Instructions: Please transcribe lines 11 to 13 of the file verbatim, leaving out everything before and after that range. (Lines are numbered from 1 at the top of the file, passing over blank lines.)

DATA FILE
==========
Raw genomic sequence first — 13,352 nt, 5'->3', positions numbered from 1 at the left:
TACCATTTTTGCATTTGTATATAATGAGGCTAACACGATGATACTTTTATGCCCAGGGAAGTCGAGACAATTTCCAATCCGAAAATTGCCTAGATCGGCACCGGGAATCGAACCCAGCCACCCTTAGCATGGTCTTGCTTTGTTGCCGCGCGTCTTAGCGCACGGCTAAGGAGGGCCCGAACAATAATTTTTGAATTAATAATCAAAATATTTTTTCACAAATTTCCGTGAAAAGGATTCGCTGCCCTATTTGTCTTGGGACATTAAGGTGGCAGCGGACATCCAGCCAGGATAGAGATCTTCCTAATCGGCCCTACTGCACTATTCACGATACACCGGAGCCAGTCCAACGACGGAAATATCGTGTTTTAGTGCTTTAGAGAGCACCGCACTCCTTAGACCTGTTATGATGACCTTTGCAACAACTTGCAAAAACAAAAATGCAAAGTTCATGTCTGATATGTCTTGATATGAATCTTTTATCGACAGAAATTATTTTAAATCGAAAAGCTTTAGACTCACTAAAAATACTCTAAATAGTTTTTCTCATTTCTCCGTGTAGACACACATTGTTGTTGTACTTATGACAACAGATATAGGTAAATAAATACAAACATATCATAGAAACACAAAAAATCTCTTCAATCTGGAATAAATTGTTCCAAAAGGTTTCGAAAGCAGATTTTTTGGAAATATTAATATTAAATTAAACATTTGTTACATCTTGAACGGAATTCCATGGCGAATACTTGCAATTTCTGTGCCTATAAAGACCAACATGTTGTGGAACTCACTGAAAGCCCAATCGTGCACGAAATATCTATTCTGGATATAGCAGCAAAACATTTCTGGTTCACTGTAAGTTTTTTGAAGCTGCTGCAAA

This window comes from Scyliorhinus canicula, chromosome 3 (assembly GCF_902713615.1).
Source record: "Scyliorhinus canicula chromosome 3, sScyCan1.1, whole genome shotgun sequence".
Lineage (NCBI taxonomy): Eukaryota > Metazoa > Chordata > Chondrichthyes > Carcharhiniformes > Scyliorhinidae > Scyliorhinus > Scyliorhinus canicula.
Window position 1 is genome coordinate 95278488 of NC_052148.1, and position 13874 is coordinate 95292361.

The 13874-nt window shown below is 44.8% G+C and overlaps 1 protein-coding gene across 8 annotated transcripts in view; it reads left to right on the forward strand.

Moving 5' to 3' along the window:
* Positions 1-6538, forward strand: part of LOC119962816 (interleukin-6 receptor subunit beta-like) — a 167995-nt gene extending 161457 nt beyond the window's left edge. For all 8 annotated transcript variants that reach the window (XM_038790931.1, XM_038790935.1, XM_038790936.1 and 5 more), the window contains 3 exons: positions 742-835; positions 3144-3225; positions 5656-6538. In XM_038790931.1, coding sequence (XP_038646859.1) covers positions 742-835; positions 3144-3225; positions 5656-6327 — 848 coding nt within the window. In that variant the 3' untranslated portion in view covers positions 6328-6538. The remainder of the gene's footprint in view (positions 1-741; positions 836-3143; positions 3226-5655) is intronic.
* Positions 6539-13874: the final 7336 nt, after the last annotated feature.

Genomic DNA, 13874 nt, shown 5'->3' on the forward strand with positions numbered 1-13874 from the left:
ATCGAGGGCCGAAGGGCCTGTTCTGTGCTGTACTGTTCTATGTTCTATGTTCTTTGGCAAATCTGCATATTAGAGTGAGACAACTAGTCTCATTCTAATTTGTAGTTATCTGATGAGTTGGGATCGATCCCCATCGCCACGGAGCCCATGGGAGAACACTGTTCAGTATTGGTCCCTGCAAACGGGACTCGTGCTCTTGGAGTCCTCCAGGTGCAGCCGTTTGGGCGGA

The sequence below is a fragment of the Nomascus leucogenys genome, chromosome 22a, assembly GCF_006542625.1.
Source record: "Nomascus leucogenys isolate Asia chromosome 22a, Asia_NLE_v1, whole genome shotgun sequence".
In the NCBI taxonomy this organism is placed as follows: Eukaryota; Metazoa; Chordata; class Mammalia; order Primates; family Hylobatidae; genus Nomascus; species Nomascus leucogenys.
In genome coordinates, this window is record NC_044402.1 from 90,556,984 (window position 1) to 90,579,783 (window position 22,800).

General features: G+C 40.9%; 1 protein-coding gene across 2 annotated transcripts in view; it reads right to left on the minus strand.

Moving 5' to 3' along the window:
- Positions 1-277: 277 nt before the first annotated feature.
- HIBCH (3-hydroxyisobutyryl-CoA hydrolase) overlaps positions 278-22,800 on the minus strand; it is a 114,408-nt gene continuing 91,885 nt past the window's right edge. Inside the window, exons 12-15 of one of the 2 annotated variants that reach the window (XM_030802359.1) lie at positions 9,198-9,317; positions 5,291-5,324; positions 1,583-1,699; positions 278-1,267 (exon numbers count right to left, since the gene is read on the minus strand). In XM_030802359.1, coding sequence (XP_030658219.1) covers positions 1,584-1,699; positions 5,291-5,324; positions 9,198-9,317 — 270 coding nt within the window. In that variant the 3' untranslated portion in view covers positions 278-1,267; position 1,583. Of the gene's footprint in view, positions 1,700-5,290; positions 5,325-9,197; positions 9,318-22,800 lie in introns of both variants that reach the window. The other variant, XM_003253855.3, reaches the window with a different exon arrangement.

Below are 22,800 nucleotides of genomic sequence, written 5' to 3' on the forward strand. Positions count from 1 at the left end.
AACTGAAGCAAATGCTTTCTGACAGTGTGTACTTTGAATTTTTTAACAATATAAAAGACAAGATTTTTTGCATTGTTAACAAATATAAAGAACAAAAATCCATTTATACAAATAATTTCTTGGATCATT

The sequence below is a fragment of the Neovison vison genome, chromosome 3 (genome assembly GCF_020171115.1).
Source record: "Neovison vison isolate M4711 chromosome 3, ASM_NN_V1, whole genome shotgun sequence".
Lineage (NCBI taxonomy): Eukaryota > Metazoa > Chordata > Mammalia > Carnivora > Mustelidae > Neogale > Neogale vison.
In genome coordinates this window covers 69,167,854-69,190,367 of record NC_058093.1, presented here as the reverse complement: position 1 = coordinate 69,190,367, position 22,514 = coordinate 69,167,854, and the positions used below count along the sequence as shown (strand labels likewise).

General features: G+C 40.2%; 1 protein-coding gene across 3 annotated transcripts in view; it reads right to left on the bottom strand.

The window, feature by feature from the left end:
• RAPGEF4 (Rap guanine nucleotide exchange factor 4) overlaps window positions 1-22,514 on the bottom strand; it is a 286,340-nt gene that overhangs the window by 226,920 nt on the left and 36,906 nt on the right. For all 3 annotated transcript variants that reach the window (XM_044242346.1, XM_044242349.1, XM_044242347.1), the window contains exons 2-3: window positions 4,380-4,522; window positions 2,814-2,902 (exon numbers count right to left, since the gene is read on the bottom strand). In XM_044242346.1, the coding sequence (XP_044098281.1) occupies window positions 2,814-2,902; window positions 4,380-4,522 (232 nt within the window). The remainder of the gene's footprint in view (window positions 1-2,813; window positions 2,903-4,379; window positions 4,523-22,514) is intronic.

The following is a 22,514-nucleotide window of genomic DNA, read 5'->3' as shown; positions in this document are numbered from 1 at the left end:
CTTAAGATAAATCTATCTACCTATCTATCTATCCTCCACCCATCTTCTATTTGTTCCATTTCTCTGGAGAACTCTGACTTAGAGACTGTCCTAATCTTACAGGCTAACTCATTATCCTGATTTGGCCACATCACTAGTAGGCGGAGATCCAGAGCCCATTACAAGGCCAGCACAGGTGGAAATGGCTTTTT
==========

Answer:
Genomic DNA, 13874 nt, shown 5'->3' on the forward strand with positions numbered 1-13874 from the left:
ATCGAGGGCCGAAGGGCCTGTTCTGTGCTGTACTGTTCTATGTTCTATGTTCTTTGGCAAATCTGCATATTAGAGTGAGACAACTAGTCTCATTCTAATTTGTAGTTATCTGATGAGTTGGGATCGATCCCCATCGCCACGGAGCCCATGGGAGAACACTGTTCAGTATTGGTCCCTGCAAACGGGACTCGTGCTCTTGGAGTCCTCCAGGTGCAGCCGTTTGGGCGGA

The sequence below is a fragment of the Nomascus leucogenys genome, chromosome 22a, assembly GCF_006542625.1.